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The study of substances that interact with living systems through chemical processes, especially by binding to regulatory molecules and activating or inhibiting normal body processes


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Two General Principles (PHARMACOLOGY)
1 All substances can under circumstances be toxic, and the chemicals in botanicals are no different from chemicals in manufactured drugs except for the proportion of impurities 2 All dietary supplements and all therapies promoted as health-enhancing should meet the same standards of efficacy and safety as conventional drugs and medical therapies
1 Alkaloids 2 Glycosides 3 Gums 4 Resins 5 Oils
Animal Magnetism Drugs obtained from animal sources
1 hormones such as insulin 2 oils and fats (usually fixed) - cod liver oil 3 enzymes - pancreatin and pepsin 4 vaccines
Mineral Springs: __
• Iron • Iodine • Epsom salt
Routes of Administration
• buccal, sublingual, translingual • gastric • intradermal • intramuscular • intravenous • oral • rectal and vaginal • respiratory • subcutaneous • topical
The Physical Nature of Drugs
• Solid - Aspirin, Atropine • Liquid - Nicotine, Ethanol • Gaseous - Nitrous Oxide
1 Smallest -- Lithium ion (MW 7) 2 Largest -- Alteplase (MW 59,050) 3 Most drugs -- MW 100-1000
Three major types of bonds
1 covalent, 2 electrostatic and 3 hydrophobic
Must undergo extensive animal studies
IND - Investigational New Drug
Exceptions to the Rule
1 Public health threat of disease like AIDS, COVID-19 2 Sponsors of drugs that reach phase II or III clinical trials can apply for FDA approval of treatment IND status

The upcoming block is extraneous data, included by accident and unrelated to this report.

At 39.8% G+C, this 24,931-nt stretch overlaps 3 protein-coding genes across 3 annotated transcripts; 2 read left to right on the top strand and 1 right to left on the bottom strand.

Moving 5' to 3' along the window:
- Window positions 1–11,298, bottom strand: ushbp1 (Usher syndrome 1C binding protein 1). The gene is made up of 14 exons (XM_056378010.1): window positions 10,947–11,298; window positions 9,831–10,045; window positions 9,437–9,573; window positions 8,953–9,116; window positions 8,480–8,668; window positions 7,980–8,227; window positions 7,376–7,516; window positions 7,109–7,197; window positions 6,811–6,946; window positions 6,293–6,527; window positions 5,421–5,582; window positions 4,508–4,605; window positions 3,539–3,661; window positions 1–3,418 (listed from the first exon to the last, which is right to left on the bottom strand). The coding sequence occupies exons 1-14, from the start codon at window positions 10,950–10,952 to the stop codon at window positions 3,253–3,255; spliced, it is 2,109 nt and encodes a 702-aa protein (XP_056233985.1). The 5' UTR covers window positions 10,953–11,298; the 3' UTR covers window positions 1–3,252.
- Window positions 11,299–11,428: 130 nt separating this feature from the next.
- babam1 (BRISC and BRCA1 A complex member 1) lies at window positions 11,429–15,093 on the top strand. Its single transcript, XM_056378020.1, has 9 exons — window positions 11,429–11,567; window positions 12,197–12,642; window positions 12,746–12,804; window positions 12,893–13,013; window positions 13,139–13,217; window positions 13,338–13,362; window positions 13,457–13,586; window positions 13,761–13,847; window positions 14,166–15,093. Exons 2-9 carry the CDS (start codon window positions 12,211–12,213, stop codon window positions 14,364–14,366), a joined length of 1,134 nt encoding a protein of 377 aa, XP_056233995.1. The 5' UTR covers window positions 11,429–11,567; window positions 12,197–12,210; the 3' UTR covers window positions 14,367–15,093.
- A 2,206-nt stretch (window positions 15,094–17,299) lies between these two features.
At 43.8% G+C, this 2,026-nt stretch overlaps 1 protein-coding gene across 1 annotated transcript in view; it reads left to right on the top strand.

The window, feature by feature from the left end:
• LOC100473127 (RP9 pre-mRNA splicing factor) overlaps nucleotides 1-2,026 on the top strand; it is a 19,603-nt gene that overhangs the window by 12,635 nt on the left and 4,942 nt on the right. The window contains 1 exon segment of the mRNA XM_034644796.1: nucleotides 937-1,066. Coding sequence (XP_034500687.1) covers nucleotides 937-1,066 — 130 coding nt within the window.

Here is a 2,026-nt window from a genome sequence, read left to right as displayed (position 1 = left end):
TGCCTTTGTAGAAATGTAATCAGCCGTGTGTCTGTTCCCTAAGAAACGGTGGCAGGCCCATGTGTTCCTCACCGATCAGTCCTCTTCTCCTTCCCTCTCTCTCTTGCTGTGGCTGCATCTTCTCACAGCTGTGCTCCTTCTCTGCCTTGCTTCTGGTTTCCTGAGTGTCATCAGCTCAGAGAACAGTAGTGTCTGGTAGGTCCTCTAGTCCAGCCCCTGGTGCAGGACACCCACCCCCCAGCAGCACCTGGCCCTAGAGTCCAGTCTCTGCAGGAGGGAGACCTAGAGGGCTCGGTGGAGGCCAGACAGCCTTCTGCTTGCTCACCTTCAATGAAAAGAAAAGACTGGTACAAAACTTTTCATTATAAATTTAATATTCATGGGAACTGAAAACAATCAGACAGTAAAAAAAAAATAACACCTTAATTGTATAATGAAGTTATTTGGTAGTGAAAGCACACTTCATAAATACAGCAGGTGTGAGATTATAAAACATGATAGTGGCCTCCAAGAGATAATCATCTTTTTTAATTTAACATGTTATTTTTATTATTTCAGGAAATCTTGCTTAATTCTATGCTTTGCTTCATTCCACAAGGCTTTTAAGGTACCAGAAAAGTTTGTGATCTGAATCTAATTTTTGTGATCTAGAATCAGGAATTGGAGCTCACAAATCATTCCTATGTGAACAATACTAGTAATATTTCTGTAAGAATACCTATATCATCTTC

• Liberation of an active ingredient from the dosage form • Absorption into systemic circulation • Distribution • Metabolism in the body • Excretion of the drug from the body • Response
Factors influencing absorption
1 Effect of pH on drug absorption 2 Blood flow to the absorption site 3 Total surface area available for absorption 4 Contact time at the absorption surface
Factors Influencing Bioavailability
1 First-pass Hepatic Metabolism 2 Solubility of the drug 3 Chemical instability 4 Nature of the drug formulation
What are the Special Barriers to Distribution?
1 Placental (most small molecular weight drugs cross the placental barrier; fetal blood levels are usually lower than maternal) 2 Blood-brain (permeable only to lipid-soluble drugs or those of very low molecular weight)
Plasma concentration is a function of
– the rate of input of the drug (by absorption) into the plasma – the rate of distribution – and the rate of elimination
The ratio of the amount of drug in the body to the drug concentration in the plasma or blood
Volume of distribution -Can be affected by liver and kidney disease
METABOLISM OF DRUGS Three major routes:
– Hepatic metabolism – Biliary metabolism – Urinary metabolism
Metabolism (Biotransformation) PHASES
1) Phase I (Functionalization) – Redox Reactions and hydrolysis. 2) Phase II (Conjugation) – Attacks certain drugs with existing functional groups and attaches conjugate molecules
Metabolism (Biotransformation) May be affected by
• Drug Interactions due to inducers, inhibitors, and substrates • Genetic factors • Disease states DRUG WITH INDUCER - FASTER DRUGS WITH INHIBITOR - SLOWER
EXCRETION; Renal elimination of drugs:
– Glomerular filtration – Proximal tubular secretion – Distal tubular reabsorption
Excretion process
1 Glomerular filtration of water and unbound drugs and metabolites 2 Active tubular secretion of acidic and basic drugs and metabolites 3 Active reabsorption of acidic and basic endogenous compounds and passive reabsorption of lipophilic drugs 4 Urinary excretion of drugs and metabolites that are filtered and or actively secreted and not reabsorbed
Controls Cl- channels
GABAA-receptor complex (CLASS 1)
G-proteins: __
1) Gs 2) Gi 3) Gq
CLASS III example
• Epidermal growth factor • Atrial natriuretic peptide • Insulin